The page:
Generator hints and tips

These hints and tips can help you to choose generators and address some specific use cases.

Recommended generators for specific types of data


Tonic provides several options for de-identifying names of individuals names. The method that you select depends on the specific use case, including the required realism of the output and privacy needs.
The following are a few of the generator options and how and why you might use them.
  • Name generator Randomly returns a name from a dictionary of primarily Westernized names, unrelated to the original value. Can provide complete privacy, unless you use Consistency. The output is realistic because the values returned are real names.
  • Categorical generator This generator shuffles all of the values in the field while preserving the overall frequency of the values. It ensures that the output contains realistic-looking names, and that the output uses the names from the original data set. This can be beneficial if the original data contains, for example, names that are common to a particular region and that should be maintained. When you use this generator with the Differential Privacy option, it ensures the output is secure from re-identification. However, if the source data set is small or each name is highly unique, Tonic might prevent you from using this option.
  • Custom Categorical Allows you to provide your own dictionary of values. These values are included in the output at the same frequency that the original values occur in the source data.
  • Character Scramble Randomly replaces characters with other characters. The output does not provide realistic looking names, but it provides a high level of privacy that prevents recovery of the original data. It does preserve whitespace, punctuation (such as hyphenated names), and capitalization. Because it is a character-level replacement, it preserves the length of the input string.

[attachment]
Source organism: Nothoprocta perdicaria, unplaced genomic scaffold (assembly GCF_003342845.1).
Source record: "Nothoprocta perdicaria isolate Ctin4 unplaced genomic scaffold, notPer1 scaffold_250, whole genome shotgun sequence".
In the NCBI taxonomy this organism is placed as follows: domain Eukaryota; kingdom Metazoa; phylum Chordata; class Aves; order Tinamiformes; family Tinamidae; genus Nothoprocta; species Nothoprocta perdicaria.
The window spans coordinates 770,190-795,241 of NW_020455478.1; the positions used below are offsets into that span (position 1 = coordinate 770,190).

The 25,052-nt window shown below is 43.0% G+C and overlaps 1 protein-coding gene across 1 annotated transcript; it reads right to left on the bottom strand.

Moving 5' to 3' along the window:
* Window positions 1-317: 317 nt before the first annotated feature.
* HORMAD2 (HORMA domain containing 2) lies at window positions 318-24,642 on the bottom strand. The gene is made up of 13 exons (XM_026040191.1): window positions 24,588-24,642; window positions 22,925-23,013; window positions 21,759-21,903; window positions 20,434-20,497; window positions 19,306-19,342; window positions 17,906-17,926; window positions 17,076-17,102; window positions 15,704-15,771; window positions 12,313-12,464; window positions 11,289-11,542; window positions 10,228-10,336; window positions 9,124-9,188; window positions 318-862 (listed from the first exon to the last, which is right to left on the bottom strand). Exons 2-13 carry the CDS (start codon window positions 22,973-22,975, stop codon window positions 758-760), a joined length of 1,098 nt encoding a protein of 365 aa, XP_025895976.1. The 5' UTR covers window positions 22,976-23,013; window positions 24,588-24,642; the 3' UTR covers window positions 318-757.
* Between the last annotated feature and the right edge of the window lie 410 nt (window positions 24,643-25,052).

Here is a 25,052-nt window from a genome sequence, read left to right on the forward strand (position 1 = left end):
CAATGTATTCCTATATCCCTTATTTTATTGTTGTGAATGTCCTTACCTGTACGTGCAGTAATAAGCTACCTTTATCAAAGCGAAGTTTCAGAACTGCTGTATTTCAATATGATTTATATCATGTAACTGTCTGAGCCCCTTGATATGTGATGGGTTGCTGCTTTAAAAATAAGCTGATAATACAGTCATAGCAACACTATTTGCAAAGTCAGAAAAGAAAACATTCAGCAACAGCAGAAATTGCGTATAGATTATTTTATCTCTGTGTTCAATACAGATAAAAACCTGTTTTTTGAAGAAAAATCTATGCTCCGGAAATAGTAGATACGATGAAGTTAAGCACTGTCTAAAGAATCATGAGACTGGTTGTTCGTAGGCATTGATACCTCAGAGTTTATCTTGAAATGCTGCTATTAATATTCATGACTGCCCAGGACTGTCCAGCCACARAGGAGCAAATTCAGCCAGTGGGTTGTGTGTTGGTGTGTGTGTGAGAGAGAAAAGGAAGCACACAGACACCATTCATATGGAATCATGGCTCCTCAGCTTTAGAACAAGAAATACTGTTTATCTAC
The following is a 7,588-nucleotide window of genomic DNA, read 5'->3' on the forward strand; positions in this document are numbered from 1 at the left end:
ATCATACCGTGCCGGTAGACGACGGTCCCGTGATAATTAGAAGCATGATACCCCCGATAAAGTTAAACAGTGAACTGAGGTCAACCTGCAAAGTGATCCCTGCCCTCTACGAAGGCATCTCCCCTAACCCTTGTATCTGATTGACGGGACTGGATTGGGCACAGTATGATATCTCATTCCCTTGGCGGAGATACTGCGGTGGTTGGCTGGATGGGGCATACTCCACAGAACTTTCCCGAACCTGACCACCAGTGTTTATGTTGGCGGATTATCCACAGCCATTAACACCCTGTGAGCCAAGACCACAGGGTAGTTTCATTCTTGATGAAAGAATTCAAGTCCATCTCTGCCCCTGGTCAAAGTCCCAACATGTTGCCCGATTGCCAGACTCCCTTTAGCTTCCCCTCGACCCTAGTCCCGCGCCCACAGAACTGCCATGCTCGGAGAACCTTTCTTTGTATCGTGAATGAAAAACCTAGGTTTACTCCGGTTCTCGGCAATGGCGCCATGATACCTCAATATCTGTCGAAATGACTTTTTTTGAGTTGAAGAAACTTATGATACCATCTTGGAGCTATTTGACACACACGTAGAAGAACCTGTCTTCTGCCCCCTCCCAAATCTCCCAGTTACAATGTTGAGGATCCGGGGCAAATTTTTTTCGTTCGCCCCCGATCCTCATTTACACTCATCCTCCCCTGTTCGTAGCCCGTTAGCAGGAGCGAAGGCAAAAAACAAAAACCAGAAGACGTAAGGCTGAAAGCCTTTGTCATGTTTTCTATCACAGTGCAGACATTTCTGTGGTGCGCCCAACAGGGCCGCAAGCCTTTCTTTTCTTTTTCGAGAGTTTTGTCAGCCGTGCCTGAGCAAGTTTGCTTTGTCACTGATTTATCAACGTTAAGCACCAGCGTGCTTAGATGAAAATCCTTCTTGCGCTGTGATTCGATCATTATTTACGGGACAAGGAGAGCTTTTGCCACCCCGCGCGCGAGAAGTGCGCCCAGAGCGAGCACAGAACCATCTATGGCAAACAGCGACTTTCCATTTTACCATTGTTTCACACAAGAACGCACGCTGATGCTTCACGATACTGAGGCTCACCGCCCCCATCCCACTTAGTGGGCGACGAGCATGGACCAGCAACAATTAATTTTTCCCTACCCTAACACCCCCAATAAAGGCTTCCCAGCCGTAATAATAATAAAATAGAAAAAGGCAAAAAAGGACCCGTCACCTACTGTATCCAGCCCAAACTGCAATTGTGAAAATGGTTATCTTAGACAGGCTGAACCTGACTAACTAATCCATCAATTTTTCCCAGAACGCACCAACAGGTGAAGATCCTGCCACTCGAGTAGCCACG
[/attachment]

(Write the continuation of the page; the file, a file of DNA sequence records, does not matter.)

• Character Substitution Similar to Character Scramble, but uses a single character mapping throughout the generated data. This reduces the privacy level, but ensures consistency and uniqueness. This generator also has more support for additional unicode blocks to ensure that the output characters more closely match the input. This might be helpful if the input includes names with characters outside of the basic Latin (a-z, A-Z) characters.

Dates, events, timestamps

Rows of data often have multiple date or timestamp fields that have a logical dependency, such as START_DATE and END_DATE.
In this case, a randomly generated date is not viable, because it could produce a nonsensical output where events occur chronologically out of order.
The following generator options handle these scenarios:
  • Timestamp Shift generator (with Consistency) To solve the problem described above, you ensure that two or more timestamps are randomly shifted by the same amount instead of independently from each other. The key is to use the consistency option. For example, a row of data represents an individual that is identified by a primary key of PERSON_ID. The row also contains START_DATE and END_DATE columns. You can apply a timestamp shift to the START_DATE and END_DATE columns within a desired range, and make both columns consistent to PERSON_ID. Whenever the generator encounters the same PERSON_ID value, it shifts the dates by the same amount.
  • Event Timestamps generator You can apply the Event Timestamps generator to multiple date columns on the same table. You can link them to follow the underlying distribution of dates. For more information, go to the blog post Simulating event pipelines for fun and profit (and for testing too).